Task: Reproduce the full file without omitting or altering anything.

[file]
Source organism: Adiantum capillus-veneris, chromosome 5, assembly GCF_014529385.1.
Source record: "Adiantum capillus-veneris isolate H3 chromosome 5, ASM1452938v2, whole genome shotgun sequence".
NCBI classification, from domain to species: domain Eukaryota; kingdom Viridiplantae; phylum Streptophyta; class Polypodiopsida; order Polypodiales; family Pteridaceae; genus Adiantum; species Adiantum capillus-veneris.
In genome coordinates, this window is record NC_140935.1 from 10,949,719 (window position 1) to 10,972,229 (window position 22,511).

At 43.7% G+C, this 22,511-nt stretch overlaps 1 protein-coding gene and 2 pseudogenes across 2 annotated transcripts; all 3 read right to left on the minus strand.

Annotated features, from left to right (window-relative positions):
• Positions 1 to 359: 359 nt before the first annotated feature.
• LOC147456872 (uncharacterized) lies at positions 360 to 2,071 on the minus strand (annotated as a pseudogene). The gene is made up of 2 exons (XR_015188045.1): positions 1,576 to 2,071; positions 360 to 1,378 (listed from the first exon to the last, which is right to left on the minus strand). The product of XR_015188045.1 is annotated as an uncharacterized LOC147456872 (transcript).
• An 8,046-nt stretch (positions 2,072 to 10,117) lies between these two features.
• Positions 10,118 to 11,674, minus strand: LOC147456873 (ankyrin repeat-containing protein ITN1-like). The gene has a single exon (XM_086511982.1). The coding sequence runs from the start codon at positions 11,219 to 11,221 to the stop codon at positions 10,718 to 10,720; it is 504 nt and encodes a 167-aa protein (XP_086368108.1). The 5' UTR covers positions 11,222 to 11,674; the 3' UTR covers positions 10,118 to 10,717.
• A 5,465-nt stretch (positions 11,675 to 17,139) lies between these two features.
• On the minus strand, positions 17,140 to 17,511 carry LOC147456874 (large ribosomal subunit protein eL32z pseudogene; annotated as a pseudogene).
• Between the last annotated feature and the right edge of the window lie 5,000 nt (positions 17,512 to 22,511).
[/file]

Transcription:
Source organism: Adiantum capillus-veneris, chromosome 5, assembly GCF_014529385.1.
Source record: "Adiantum capillus-veneris isolate H3 chromosome 5, ASM1452938v2, whole genome shotgun sequence".
NCBI classification, from domain to species: domain Eukaryota; kingdom Viridiplantae; phylum Streptophyta; class Polypodiopsida; order Polypodiales; family Pteridaceae; genus Adiantum; species Adiantum capillus-veneris.
In genome coordinates, this window is record NC_140935.1 from 10,949,719 (window position 1) to 10,972,229 (window position 22,511).

At 43.7% G+C, this 22,511-nt stretch overlaps 1 protein-coding gene and 2 pseudogenes across 2 annotated transcripts; all 3 read right to left on the minus strand.

Annotated features, from left to right (window-relative positions):
• Positions 1 to 359: 359 nt before the first annotated feature.
• LOC147456872 (uncharacterized) lies at positions 360 to 2,071 on the minus strand (annotated as a pseudogene). The gene is made up of 2 exons (XR_015188045.1): positions 1,576 to 2,071; positions 360 to 1,378 (listed from the first exon to the last, which is right to left on the minus strand). The product of XR_015188045.1 is annotated as an uncharacterized LOC147456872 (transcript).
• An 8,046-nt stretch (positions 2,072 to 10,117) lies between these two features.
• Positions 10,118 to 11,674, minus strand: LOC147456873 (ankyrin repeat-containing protein ITN1-like). The gene has a single exon (XM_086511982.1). The coding sequence runs from the start codon at positions 11,219 to 11,221 to the stop codon at positions 10,718 to 10,720; it is 504 nt and encodes a 167-aa protein (XP_086368108.1). The 5' UTR covers positions 11,222 to 11,674; the 3' UTR covers positions 10,118 to 10,717.
• A 5,465-nt stretch (positions 11,675 to 17,139) lies between these two features.
• On the minus strand, positions 17,140 to 17,511 carry LOC147456874 (large ribosomal subunit protein eL32z pseudogene; annotated as a pseudogene).
• Between the last annotated feature and the right edge of the window lie 5,000 nt (positions 17,512 to 22,511).